Acid TestsWednesday, June 25th, 2008 by Mike Cheley
The Internet has truly emerged as a primary channel by which information is distributed and shared across the globe. This in turn has made the use of web browsers a necessity among the 1.4 billion internet users worldwide. Although a vast majority of these users pay little or no attention to the web browsers they use, there is an ongoing struggle between the web development community and browser companies to serve web pages to all internet users the right way. Right in the middle of this struggle are web standards and one of its more recent byproducts, acid tests.
Acid tests have become a widely recognized method for determining a web browser’s compliance with web standards as defined by the World Wide Web Consortium. Since the creation of the Acid1 test by Todd Fahrner in 1998, three tests have been released with the most recent being completed in March of this year. Each of the three tests has targeted a different aspect of the web and each test is further discussed below.
The Acid1 test was designed to check browser compatibility with the HTML 4.0 and CSS1 specifications. An ingenious feature of Acid1 was that all the tests were consolidated into one page. Moreover, the test results were displayed by means of a visual rendering which could be compared to a reference image to determine the test results. These features made the test very accessible and easy to use and thus, the Acid1 test was used as an inspiration for succeeding Acid tests.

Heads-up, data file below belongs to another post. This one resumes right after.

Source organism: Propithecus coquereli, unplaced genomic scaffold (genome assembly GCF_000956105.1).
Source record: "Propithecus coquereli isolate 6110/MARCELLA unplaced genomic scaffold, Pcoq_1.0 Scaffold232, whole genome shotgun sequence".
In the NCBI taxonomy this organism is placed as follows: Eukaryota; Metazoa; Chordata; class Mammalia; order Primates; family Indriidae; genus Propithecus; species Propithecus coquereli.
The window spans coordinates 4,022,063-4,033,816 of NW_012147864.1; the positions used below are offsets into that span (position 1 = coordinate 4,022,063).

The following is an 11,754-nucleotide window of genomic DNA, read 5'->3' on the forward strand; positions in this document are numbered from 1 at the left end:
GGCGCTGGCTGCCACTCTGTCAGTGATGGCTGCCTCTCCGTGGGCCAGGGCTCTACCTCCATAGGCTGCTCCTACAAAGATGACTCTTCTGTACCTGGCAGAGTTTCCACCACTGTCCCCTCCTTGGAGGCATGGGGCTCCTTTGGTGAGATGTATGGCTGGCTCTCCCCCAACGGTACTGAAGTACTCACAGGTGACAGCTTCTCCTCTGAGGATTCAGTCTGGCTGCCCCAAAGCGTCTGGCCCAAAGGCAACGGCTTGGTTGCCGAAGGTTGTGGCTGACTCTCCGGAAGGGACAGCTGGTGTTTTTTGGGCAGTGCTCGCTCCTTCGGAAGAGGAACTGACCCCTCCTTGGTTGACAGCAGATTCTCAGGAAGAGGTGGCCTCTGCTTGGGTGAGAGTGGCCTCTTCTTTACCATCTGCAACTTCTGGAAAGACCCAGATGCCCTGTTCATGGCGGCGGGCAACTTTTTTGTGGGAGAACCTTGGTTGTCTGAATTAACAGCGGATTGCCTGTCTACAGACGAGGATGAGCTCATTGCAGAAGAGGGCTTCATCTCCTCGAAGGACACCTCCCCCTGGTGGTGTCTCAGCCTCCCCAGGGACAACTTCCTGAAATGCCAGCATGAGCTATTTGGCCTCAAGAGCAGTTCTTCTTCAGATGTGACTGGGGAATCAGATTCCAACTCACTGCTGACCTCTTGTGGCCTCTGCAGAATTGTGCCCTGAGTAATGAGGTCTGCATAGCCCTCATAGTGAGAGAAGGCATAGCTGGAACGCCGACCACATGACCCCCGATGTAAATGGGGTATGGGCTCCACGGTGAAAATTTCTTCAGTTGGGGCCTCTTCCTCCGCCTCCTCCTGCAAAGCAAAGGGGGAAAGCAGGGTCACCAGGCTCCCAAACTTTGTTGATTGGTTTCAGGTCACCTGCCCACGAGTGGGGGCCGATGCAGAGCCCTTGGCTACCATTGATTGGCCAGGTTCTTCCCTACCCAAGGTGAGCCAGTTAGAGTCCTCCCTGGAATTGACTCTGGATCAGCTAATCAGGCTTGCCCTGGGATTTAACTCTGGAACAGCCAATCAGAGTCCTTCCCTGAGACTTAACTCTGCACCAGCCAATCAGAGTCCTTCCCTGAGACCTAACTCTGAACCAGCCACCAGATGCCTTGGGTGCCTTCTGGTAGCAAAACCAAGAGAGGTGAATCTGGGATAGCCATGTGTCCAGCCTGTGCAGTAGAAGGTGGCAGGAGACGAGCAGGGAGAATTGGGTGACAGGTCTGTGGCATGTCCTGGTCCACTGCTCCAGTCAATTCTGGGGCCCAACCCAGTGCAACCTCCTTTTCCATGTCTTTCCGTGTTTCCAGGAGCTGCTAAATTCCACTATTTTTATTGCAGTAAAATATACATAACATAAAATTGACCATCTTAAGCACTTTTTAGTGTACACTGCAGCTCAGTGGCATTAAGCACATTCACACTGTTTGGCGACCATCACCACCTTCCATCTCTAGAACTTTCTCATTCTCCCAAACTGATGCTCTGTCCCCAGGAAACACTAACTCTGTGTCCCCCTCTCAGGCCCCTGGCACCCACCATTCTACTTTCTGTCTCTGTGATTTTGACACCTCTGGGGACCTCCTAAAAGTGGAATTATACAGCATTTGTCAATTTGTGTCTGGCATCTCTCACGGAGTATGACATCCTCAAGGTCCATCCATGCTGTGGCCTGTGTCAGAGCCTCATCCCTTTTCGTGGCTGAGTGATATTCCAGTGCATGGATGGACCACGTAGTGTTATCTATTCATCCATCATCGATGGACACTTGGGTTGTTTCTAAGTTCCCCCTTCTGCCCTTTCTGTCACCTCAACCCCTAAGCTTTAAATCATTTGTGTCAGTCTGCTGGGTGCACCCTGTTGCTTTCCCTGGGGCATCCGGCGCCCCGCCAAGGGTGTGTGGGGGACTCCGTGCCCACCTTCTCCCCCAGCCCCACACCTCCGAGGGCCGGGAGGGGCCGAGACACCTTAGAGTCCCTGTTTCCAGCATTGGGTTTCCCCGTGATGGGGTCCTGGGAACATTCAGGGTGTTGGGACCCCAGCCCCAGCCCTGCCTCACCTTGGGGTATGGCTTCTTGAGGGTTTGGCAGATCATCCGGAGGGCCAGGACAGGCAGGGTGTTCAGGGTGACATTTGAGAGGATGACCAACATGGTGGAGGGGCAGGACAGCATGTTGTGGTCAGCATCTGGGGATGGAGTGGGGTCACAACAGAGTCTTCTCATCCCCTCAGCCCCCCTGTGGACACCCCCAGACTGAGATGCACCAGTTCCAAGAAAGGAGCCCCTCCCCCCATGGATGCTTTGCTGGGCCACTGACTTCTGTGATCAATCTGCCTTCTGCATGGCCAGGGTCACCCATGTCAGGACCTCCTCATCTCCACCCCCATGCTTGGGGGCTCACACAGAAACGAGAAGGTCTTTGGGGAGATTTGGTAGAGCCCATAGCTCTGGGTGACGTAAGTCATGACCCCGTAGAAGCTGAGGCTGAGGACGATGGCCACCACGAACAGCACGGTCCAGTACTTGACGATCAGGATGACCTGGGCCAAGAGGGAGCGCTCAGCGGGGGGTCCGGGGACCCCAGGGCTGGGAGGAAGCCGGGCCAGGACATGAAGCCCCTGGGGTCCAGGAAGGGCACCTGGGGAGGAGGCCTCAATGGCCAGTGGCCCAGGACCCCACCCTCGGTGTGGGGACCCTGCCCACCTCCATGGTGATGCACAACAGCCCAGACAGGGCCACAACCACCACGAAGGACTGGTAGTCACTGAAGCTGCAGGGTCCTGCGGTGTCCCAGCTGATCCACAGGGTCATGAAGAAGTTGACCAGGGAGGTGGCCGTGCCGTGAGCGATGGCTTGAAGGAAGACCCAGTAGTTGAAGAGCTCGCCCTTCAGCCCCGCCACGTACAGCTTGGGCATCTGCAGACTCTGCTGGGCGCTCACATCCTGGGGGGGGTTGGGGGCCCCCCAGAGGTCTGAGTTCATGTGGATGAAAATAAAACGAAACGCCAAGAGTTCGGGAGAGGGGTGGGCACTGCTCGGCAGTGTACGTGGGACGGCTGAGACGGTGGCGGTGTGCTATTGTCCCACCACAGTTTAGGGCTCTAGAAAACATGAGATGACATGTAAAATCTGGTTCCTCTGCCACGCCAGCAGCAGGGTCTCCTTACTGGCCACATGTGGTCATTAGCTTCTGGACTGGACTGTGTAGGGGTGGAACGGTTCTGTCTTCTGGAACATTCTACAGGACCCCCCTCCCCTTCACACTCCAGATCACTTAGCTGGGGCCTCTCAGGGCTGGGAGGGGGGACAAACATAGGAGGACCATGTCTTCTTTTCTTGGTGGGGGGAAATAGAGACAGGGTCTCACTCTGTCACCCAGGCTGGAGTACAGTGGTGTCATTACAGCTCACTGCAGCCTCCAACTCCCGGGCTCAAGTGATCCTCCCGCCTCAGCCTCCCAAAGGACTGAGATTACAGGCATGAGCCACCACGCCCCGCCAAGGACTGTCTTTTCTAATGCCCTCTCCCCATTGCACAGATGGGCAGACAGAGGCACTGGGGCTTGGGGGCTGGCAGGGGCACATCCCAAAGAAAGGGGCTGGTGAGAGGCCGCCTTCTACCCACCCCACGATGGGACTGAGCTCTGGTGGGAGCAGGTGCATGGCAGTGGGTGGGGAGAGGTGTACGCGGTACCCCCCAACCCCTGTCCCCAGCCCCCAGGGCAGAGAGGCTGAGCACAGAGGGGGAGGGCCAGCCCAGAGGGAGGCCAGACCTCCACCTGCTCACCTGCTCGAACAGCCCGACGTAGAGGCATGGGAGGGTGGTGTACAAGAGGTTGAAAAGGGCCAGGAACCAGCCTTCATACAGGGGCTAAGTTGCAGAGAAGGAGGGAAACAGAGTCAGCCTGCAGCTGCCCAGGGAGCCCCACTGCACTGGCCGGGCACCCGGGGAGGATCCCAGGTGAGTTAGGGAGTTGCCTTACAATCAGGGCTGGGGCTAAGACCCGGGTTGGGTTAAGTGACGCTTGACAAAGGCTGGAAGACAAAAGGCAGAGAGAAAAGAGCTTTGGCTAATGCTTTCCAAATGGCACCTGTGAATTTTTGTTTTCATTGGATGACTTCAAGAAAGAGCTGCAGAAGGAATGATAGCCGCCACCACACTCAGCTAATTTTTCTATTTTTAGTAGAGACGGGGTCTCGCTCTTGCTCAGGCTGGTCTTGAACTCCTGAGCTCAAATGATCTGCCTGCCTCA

It was not until April 2005 that Ian Hickson released the Acid2 test which focused on assessing browser compatibility with HTML and more extensively, the CSS2 specification. The popularity of the Acid2 test increased in part, because of its promotion by The Web Standards Project, a coalition that fights for web standards. Although most web browsers such as Firefox, Safari, Opera and Konqueror took notice of the test and worked on their products to pass it, the world’s most popular browser, Internet Explorer, did not follow suit. Nevertheless, because of its increased acceptance among web browser developers, the Acid2 test can be hailed a success.
Three short months ago the Acid3 test, which focuses on “Web 2.0” technologies such as the Document Object Module Level 2, CSS2, CSS3, and XHTML1.0, was released. This marked another step towards the goal of standardizing the web. In line with this goal, most major browsers seemed to be looking towards Acid3 as one of the main factors to test their browser’s standards compliance by. Surprisingly, just 23 days later, Opera announced that they had passed the test and the Webkit team soon followed with a passing score a few days later. Being that the test is relatively new, it will be interesting to see how other browser companies score in the Acid3 test.
While only three acid tests have been released so far, they have come a long way in helping the web development community achieve standards for the web. On the other hand, the Acid tests should not be viewed as a be all and end all towards browser testing, but simply as a guide by which to view the community’s progress by. Having said that, it is encouraging to see that both individuals and organizations are working together and making progress towards the ultimate goal, which is standards on the web.
Try the Acid tests yourself. Click on the following links to test your browser.